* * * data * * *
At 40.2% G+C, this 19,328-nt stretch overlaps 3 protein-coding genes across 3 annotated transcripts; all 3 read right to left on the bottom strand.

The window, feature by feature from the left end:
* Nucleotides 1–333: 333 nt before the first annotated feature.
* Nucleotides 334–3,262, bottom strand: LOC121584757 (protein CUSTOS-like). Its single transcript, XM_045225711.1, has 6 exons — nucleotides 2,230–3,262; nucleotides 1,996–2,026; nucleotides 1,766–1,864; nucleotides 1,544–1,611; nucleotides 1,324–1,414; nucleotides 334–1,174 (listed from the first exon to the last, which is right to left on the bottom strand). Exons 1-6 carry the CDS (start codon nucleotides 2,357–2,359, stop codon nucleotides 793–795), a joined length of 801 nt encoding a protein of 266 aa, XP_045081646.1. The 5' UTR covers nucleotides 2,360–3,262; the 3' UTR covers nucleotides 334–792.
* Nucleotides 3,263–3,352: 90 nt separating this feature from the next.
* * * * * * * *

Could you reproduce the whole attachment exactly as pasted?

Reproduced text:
At 40.2% G+C, this 19,328-nt stretch overlaps 3 protein-coding genes across 3 annotated transcripts; all 3 read right to left on the bottom strand.

The window, feature by feature from the left end:
* Nucleotides 1–333: 333 nt before the first annotated feature.
* Nucleotides 334–3,262, bottom strand: LOC121584757 (protein CUSTOS-like). Its single transcript, XM_045225711.1, has 6 exons — nucleotides 2,230–3,262; nucleotides 1,996–2,026; nucleotides 1,766–1,864; nucleotides 1,544–1,611; nucleotides 1,324–1,414; nucleotides 334–1,174 (listed from the first exon to the last, which is right to left on the bottom strand). Exons 1-6 carry the CDS (start codon nucleotides 2,357–2,359, stop codon nucleotides 793–795), a joined length of 801 nt encoding a protein of 266 aa, XP_045081646.1. The 5' UTR covers nucleotides 2,360–3,262; the 3' UTR covers nucleotides 334–792.
* Nucleotides 3,263–3,352: 90 nt separating this feature from the next.